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77 FOUNDATIONS OF mPREVENTVIOLENCE values are used to predict future values of the outcome variable. If after the intervention is introduced, the values for the target problem exceed what would have been predicted from baseline, then it is reasonable to conclude that the intervention produced this effect. Of course, extraneous variable outside of the researcher’s control (e.g., a significant life event) could also have produced this effect, but such confounders can be minimized by stag- gering the initiation of the intervention across multiple users. If the im- provement is seen for each user following interventions that are initiated at different times for different individuals, then the causal inference is stronger. N-of-1 designs were commonly used in early behavioral intervention research and are still used regularly in many applied behavior analysis set- tings (e.g., developmental disabilities). The challenge with these designs is the frequent outcome assessments required to establish a stable baseline and to determine if the intervention affects the subsequent assessments. Mobile health interventions, however, are uniquely suited to generate the frequent longitudinal assessments needed to conduct these various N-of-1 designs. For example, an mHealth intervention is likely to have some specified baseline period (e.g., 7 days) and can be designed to continue the baseline period until a stable baseline has been achieved. The mHealth intervention can then introduce the intervention and continue frequent assessments and fully automate these N-of-1 designs so that every user of the mHealth in- tervention also contributes efficacy data. Intervention optimization designs Even with a solid empirical basis, the development of mobile health interventions still involves guesswork. Which components should get a higher or lower dose in the mHealth intervention? Which modality would be best for delivering a specific intervention com- ponent? Should all of the intervention components be delivered simultane- ously or in some pre-specified order? To address these questions, there are a number of intervention optimization design issues to consider. For N-of-1 designs, systems modeling, such as control systems engineering modeling, can be used to test the model (Rivera et al., 2007). For example, if the inter- vention model indicates that an intervention to identify potential violence or victimization will result in the avoidance of these situations and thereby reduce violence, the process of this change can be assessed and modeled. The intervention can then be revised based on how well the model fits. Group-level randomized optimization designs include factorial, frac- tional factorial, and sequential multiple assignment randomized trials (SMARTs) (Collins et al., 2007). Fractional factorial designs mix and match the various intervention components and modes of delivery that need to be evaluated and determine which components in which combination pro- duce the largest effect. SMART designs are similar in analysis but isolate the sequence of the components according to various considerations. For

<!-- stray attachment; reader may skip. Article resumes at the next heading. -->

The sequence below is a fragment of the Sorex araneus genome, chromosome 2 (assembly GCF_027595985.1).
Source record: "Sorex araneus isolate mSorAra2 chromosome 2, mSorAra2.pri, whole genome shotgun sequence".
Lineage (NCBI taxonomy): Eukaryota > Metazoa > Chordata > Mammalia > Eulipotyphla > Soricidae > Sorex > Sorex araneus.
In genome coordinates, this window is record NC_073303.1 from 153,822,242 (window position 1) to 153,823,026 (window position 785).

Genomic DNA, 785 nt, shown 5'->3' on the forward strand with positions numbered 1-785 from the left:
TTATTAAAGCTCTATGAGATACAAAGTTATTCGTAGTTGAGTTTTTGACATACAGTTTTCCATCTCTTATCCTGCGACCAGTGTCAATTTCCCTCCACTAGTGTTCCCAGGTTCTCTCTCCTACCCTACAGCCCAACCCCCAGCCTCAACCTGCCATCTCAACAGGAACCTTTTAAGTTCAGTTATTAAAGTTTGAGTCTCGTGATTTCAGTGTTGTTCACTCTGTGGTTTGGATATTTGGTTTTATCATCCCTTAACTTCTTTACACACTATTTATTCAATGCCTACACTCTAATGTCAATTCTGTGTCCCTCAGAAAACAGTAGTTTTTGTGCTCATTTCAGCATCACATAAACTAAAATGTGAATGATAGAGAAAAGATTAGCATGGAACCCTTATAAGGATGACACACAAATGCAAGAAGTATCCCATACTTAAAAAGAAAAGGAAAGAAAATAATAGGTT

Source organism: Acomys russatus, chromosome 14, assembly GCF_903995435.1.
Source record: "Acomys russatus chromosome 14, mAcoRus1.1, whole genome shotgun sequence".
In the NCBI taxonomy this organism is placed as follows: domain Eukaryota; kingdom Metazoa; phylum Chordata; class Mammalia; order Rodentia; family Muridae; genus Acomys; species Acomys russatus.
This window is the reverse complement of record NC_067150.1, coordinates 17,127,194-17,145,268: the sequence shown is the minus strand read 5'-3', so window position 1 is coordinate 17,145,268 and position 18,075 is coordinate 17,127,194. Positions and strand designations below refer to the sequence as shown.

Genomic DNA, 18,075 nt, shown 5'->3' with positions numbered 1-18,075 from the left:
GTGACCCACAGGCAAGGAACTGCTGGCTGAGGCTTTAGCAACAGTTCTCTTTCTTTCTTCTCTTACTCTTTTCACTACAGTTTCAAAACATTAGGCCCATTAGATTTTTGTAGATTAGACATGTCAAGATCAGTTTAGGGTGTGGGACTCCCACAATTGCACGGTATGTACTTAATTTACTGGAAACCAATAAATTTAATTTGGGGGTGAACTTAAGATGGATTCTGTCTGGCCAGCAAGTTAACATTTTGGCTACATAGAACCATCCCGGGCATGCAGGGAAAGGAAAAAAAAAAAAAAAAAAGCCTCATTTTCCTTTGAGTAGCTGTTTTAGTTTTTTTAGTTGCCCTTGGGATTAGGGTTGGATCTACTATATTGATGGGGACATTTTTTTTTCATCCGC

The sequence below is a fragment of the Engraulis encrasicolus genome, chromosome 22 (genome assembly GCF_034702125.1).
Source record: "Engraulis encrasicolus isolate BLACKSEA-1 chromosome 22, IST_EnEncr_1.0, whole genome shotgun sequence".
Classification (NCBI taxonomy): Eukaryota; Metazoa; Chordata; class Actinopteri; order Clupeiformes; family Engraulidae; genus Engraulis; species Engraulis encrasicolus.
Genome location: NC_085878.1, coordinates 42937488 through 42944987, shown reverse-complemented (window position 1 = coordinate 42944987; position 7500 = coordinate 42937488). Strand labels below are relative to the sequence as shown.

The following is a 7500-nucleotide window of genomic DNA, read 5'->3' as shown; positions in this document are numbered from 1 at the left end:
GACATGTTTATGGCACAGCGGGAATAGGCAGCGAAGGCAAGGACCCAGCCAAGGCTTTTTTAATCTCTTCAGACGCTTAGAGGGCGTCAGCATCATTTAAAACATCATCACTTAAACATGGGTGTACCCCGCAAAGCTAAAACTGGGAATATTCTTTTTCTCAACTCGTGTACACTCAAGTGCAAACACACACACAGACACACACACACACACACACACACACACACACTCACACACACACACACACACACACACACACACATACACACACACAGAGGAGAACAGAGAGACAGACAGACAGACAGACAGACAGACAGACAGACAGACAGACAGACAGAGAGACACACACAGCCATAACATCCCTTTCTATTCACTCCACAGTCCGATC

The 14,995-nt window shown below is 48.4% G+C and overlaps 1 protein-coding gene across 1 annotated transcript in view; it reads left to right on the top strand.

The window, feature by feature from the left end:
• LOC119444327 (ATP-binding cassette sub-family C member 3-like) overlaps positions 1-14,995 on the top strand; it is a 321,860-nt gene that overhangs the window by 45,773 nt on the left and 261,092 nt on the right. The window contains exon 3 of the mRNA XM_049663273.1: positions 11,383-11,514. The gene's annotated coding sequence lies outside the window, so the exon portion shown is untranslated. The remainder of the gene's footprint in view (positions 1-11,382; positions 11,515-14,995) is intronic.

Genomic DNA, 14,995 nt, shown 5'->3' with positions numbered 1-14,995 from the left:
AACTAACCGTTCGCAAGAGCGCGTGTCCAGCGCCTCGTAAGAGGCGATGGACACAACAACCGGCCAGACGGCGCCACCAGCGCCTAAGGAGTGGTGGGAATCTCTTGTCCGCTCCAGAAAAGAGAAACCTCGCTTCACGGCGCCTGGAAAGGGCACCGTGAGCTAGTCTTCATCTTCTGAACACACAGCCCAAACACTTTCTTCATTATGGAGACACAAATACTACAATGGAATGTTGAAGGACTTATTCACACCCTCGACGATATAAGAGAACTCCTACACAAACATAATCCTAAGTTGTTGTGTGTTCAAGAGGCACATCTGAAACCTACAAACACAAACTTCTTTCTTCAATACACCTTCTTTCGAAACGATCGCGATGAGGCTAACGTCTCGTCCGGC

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78 COMMUNICATIONS AND TECHNOLOGY FOR VIOLENCE PREVENTION example, if a user responds well to the first phase of the intervention, what should be the next phase? If the user responds poorly, should the first phase be repeated or should the user move on to a different phase of treatment, and, if so, which one? These optimization designs take time and resources to conduct, but they are important to consider before subjecting an inter- vention to a standard two-arm RCT, especially if considerable questions about how best to deliver the various components of the intervention remain. Evaluating While Disseminating Although an RCT to establish the efficacy of an mHealth intervention in a controlled study is an important step to take before disseminating and implementing the intervention, it is not always feasible to conduct an RCT. There may, for example, be inadequate resources to conduct an RCT, or the mHealth intervention may have been developed for a pressing public health need and the intervention needs to be deployed immediately. The organiza- tion employing the mHealth intervention may not want a random selection of those it serves to not receive the intervention. In these cases, the mHealth intervention should, at the very least, have been developed empirically and evaluated on some small scale (e.g., pilot or N-of-1) before implementation. There are, however, a number of designs that can be employed to evaluate the intervention while it is being disseminated and implemented. Many of these designs have been used in community-based interventions in which it is impractical to randomize communities to an intervention. The same interrupted time series design described above for single subject users can be used for groups. The community or setting in which the intervention is being implemented is evaluated recurrently to obtain a stable baseline. This stable baseline can come from routinely collected pub- lic health data, but it can also be generated via the mHealth intervention itself by incorporating a baseline assessment prior to intervention initiation. Once the baseline is established, the intervention can be implemented with continued assessment to determine if the intervention is associated with a significant change in the outcome variable. For example, if a community-based youth violence prevention program (e.g., Vivolo et al., 2011) incorporated a mobile or wireless intervention component, then the addition of this component could be evaluated in a single community by monitoring the relevant outcomes over time before and after the addition of the mobile or wireless component. An illustra- tion of an interrupted time series design applied to a technological solu- tion (radio-frequency identification, or RFID) for improving workflow and reducing hospital service wait times is shown in Figure 6-5. By tracking wait times for weeks before and after the implementation of the RFID